New York City Mayor to Scrap Private Business Vaccine Mandate, School Mask Rules

New York City Mayor to Scrap Private Business Vaccine Mandate, School Mask Rules
New York Mayor Eric Adams speaks during the New York Democratic Party 2022 state Nominating Convention in New York on Feb. 17, 2022. (Kena Betancur/AFP via Getty Images)

New York City’s private business COVID-19 vaccine mandate and school masking requirement will be lifted soon, the city’s mayor said Feb. 27.

But Mayor Eric Adams, a Democrat, is still not rescinding the mandate that forces workers to get vaccinated, as New York continues to be the most reluctant locale in the nation in rolling back harsh rules imposed during the COVID-19 pandemic.

New York Gov. Kathy Hochul, a fellow Democrat, earlier Sunday said the state was dropping its school mask mandate, citing how the Centers for Disease Control and Prevention abruptly and drastically changed a key measure influencing mask mandates across the country.

“Given the decline in our rates, our hospitalizations, strong vaccination rates, and the CDC guidance, my friends, the day has come,” Hochul told a briefing.

Adams then issued a statement saying he would soon follow suit.

“If we see no unforeseen spikes and our numbers continue to show a low level of risk, New York City will remove the indoor mask mandate for public school children, effective next Monday, March 7,” Adams said. The school system’s outdoor mask mandate was rolled back effective Feb. 28.

The city’s so-called Key 2 NYC program, meanwhile, which requires businesses to verify customers have gotten a COVID-19 vaccine, will end that same day “as long as COVID indicators show a low level of risk and we see no surprises this week,” Adams added.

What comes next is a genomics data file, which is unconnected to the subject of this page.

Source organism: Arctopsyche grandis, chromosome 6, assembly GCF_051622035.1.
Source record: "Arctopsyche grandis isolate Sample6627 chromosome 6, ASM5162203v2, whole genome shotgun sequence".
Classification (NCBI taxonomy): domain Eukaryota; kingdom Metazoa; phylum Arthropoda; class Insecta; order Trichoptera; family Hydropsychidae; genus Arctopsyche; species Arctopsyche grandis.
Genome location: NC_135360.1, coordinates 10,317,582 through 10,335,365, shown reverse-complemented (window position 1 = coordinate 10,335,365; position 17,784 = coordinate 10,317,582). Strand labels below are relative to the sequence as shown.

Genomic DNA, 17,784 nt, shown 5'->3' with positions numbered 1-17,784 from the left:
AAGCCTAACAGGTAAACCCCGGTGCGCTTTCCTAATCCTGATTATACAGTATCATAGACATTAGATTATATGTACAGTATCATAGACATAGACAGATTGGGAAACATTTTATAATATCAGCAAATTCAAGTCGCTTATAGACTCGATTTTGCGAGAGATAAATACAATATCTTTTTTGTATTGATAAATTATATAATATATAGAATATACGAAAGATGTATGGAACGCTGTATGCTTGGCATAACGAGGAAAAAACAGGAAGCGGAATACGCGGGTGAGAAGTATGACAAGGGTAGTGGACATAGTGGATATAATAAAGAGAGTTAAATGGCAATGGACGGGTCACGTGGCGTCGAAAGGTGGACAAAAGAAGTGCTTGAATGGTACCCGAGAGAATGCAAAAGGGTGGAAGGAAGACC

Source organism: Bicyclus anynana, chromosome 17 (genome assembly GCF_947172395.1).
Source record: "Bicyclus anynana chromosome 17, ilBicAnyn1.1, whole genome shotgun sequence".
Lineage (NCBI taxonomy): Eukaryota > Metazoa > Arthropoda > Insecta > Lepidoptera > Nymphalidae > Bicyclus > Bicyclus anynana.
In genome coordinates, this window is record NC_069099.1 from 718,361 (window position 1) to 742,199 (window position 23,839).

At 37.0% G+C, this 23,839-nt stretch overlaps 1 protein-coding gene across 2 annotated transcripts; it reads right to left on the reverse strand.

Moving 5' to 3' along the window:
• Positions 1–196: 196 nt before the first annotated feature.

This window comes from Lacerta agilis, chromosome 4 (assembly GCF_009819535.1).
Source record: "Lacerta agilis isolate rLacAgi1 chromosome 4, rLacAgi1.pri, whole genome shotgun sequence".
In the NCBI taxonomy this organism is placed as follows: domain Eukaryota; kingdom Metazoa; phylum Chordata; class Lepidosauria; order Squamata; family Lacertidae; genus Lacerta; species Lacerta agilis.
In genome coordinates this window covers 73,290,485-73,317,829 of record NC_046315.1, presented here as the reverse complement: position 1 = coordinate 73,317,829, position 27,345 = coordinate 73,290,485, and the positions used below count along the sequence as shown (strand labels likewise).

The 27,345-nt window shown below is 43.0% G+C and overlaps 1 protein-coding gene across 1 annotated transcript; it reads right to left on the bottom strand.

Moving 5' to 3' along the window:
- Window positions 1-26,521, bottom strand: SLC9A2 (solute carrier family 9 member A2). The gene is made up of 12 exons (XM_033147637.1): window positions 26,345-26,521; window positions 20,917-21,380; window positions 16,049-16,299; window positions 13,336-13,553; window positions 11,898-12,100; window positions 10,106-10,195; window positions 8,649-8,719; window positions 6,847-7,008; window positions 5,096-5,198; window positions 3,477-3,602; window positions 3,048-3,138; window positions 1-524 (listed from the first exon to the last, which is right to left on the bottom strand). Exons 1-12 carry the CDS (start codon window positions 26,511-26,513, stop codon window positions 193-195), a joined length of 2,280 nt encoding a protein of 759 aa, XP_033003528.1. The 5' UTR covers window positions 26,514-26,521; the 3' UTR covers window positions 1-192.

Adams, a former police officer, inherited a complex of COVID-19 rules from his predecessor, Bill de Blasio. So far, he has kept virtually all of them in place.

Adams emphasized that all other rules would not be withdrawn, even if numbers remain low, claiming that they “are, and have been, vital to protecting New Yorkers.”

Many of the rules in New York and elsewhere were imposed after data began emerging indicating that the COVID-19 vaccines did not prevent transmission and that vaccinated people could get infected.

Since then, the Omicron virus variant displaced Delta as the dominant strain in America. Data suggest the vaccines perform the worst against Omicron, providing little to no protection against infection, and not shielding as well against severe disease.

Some 96 percent of adults in New York City have gotten at least one dose of a COVID-19 vaccine, and all Americans aged 5 or older are eligible to get vaccinated.

Andrew Rigie, executive director of the NYC Hospitality Alliance, said “removing proof of vaccination for indoor dining in NYC will be welcome news to many restaurants and bars,” but added he “wouldn’t be surprised if some businesses want to voluntarily” keep the requirements in place.

Jack Phillips contributed to this report.

From The Epoch Times

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